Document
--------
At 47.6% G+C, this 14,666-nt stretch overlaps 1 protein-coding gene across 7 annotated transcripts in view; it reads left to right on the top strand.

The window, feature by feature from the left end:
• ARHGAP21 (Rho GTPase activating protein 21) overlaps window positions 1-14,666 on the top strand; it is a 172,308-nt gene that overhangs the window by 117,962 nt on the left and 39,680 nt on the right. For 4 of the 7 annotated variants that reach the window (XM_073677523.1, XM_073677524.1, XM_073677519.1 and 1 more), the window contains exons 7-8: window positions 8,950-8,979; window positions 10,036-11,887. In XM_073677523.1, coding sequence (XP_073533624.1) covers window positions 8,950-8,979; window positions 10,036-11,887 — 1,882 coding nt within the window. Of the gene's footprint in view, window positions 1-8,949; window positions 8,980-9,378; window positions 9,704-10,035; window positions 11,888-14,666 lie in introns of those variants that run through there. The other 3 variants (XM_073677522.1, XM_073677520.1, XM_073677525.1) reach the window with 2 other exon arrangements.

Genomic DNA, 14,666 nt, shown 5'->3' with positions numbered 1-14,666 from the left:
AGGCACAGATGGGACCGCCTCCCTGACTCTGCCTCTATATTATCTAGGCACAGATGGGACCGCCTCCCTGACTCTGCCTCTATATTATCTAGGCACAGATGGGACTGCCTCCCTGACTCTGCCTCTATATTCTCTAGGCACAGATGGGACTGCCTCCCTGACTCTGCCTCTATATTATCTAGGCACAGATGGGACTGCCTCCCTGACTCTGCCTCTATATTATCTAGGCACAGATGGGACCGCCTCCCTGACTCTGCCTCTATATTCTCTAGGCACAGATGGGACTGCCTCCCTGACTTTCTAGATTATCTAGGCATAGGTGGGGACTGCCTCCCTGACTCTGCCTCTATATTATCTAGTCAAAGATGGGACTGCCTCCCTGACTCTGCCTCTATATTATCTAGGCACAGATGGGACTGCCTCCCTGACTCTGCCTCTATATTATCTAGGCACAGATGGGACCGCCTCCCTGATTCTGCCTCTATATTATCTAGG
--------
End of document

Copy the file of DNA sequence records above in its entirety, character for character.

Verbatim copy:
At 47.6% G+C, this 14,666-nt stretch overlaps 1 protein-coding gene across 7 annotated transcripts in view; it reads left to right on the top strand.

The window, feature by feature from the left end:
• ARHGAP21 (Rho GTPase activating protein 21) overlaps window positions 1-14,666 on the top strand; it is a 172,308-nt gene that overhangs the window by 117,962 nt on the left and 39,680 nt on the right. For 4 of the 7 annotated variants that reach the window (XM_073677523.1, XM_073677524.1, XM_073677519.1 and 1 more), the window contains exons 7-8: window positions 8,950-8,979; window positions 10,036-11,887. In XM_073677523.1, coding sequence (XP_073533624.1) covers window positions 8,950-8,979; window positions 10,036-11,887 — 1,882 coding nt within the window. Of the gene's footprint in view, window positions 1-8,949; window positions 8,980-9,378; window positions 9,704-10,035; window positions 11,888-14,666 lie in introns of those variants that run through there. The other 3 variants (XM_073677522.1, XM_073677520.1, XM_073677525.1) reach the window with 2 other exon arrangements.

Genomic DNA, 14,666 nt, shown 5'->3' with positions numbered 1-14,666 from the left:
AGGCACAGATGGGACCGCCTCCCTGACTCTGCCTCTATATTATCTAGGCACAGATGGGACCGCCTCCCTGACTCTGCCTCTATATTATCTAGGCACAGATGGGACTGCCTCCCTGACTCTGCCTCTATATTCTCTAGGCACAGATGGGACTGCCTCCCTGACTCTGCCTCTATATTATCTAGGCACAGATGGGACTGCCTCCCTGACTCTGCCTCTATATTATCTAGGCACAGATGGGACCGCCTCCCTGACTCTGCCTCTATATTCTCTAGGCACAGATGGGACTGCCTCCCTGACTTTCTAGATTATCTAGGCATAGGTGGGGACTGCCTCCCTGACTCTGCCTCTATATTATCTAGTCAAAGATGGGACTGCCTCCCTGACTCTGCCTCTATATTATCTAGGCACAGATGGGACTGCCTCCCTGACTCTGCCTCTATATTATCTAGGCACAGATGGGACCGCCTCCCTGATTCTGCCTCTATATTATCTAGG